Making lists will help you stay organized – especially if there’s a huge project, like spring cleaning, on your plate. Before get started, walk through each room and write down what needs to get done. Writing a list out also helps make sure you have all the cleaning materials you need before getting started, saving tons of time later. It’s a pain in the butt when you have to stop everything to run out and buy more carpet cleaning solution, this way you have all the tools you need to start and finish your spring cleaning!

Make Your Playlist

Having a cleaning playlist that includes all your favorite music will get you pumped and bring a little fun into your cleaning! Listening to music while cleaning just seems to make things go by faster. Of course, you don’t have to make a playlist; you could always just turn the radio on to your favorite station. Get your groove on!

Get a Trash and Donate Box/Bag

As you go through each room, make sure to de-clutter. Throw away old magazines and papers from the previous year. Put items you no longer use or need, like that book you bought 10 years ago but never read, in the donate box. Once you’re done cleaning your whole house, itemize your donate pile because you may be able to deduct those donations on your taxes. You can also make a trip to Walmart to Target and pick up a few cheap organizing boxes to store those annoying loose papers or random things around your house. Having organizer boxes:

  1. Is a super fun way to bring in your creativity and personal touch to your place
  2. Will help you find what you are looking for faster
  3. Will help you de-clutter in a fashionable and classy way
  4. Will make you feel better when everything is in its place!

Work on One Room at a Time

It’s easy to get overwhelmed when you want to clean your entire home all at once. Try writing down all the rooms in your home on a piece of paper and checking each one off as you go. If you can work on at least two or three rooms each weekend, you’ll get a lot more done and still have free time on the side.

Set an Amount of Time to Work on Each Room.

It’s easy to get distracted: you might find yourself looking at items that have been forgotten or old photographs, and before you know it you’ve spent the entire day cleaning just one single room. Set a timer so you don’t fall into this trap. You can also use the timer to give yourself a little break here and there. Much like a list, it can help keep you on track.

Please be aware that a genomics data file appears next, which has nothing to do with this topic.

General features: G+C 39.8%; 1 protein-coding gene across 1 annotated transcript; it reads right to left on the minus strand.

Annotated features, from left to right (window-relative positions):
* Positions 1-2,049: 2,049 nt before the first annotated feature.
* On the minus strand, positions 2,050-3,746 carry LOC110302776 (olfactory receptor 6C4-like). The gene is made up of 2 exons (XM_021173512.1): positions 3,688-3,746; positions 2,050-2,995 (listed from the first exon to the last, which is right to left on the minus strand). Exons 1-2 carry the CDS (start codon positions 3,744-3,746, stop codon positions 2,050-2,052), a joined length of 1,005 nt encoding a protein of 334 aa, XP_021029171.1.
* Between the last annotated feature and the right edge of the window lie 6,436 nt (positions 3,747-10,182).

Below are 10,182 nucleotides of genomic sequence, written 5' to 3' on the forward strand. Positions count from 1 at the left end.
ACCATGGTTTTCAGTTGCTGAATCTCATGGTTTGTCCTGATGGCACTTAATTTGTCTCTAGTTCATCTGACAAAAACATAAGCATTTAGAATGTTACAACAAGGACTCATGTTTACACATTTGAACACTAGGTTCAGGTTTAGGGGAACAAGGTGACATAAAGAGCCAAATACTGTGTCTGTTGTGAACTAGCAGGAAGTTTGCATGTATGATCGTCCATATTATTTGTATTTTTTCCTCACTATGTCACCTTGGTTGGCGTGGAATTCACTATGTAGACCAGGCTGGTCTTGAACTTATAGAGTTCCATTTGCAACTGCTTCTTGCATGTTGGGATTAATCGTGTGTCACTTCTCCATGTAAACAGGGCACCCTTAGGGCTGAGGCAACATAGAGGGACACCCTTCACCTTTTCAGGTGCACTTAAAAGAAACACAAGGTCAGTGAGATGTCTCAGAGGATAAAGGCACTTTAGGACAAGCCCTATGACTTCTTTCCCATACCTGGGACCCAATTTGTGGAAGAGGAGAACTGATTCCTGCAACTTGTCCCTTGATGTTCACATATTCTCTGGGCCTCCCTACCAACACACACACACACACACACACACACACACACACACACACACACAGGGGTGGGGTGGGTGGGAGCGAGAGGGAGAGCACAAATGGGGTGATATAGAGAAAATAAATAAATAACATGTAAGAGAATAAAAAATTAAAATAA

Recruit People to Help You

What’s makes cleaning more fun? When you don’t have to do it alone! Recruit your kids, significant other or roommates to help you out. Recruiting people to help clean takes about half the amount of time than doing it yourself; plus then you get to have a dance partner!

Start From the Top and Work Your Way Down

This is just the law of gravity – clean from the top of the ceiling to the floor. Knock all the dusty cobwebs from the corner, wash the curtains, clean the windows, dust the furniture, vacuum the furniture and finally vacuum the floor.

Use Natural Cleaners

Many chemical-based cleaners emit hazardous fumes. Some cleaners when mixed together can even emit toxic fumes that can seriously hurt you. Vinegar is a great substitute to use in your bathroom or kitchen and as a general household cleaning solution.

Be Patient

It’s the golden rule to work smarter, not harder. Take your time and let grimy surfaces, like the ones in your bathroom and kitchen, soak in your cleaning solution. Work on something else on your list while your cleaner does the hard work.

Reward Yourself at The End

Having something to look forward to at the end of a long day of cleaning sure makes things go a lot faster. Plus, you worked hard and deserve it. Treat yourself!

OK, so these ideas won’t make all the dirt magically disappear, but the tips above can make the process a little less agonizing. Just remember to pace yourself. You don’t have to do everything in one day.


How to Stop Your Chico Rental Property from Becoming Party Central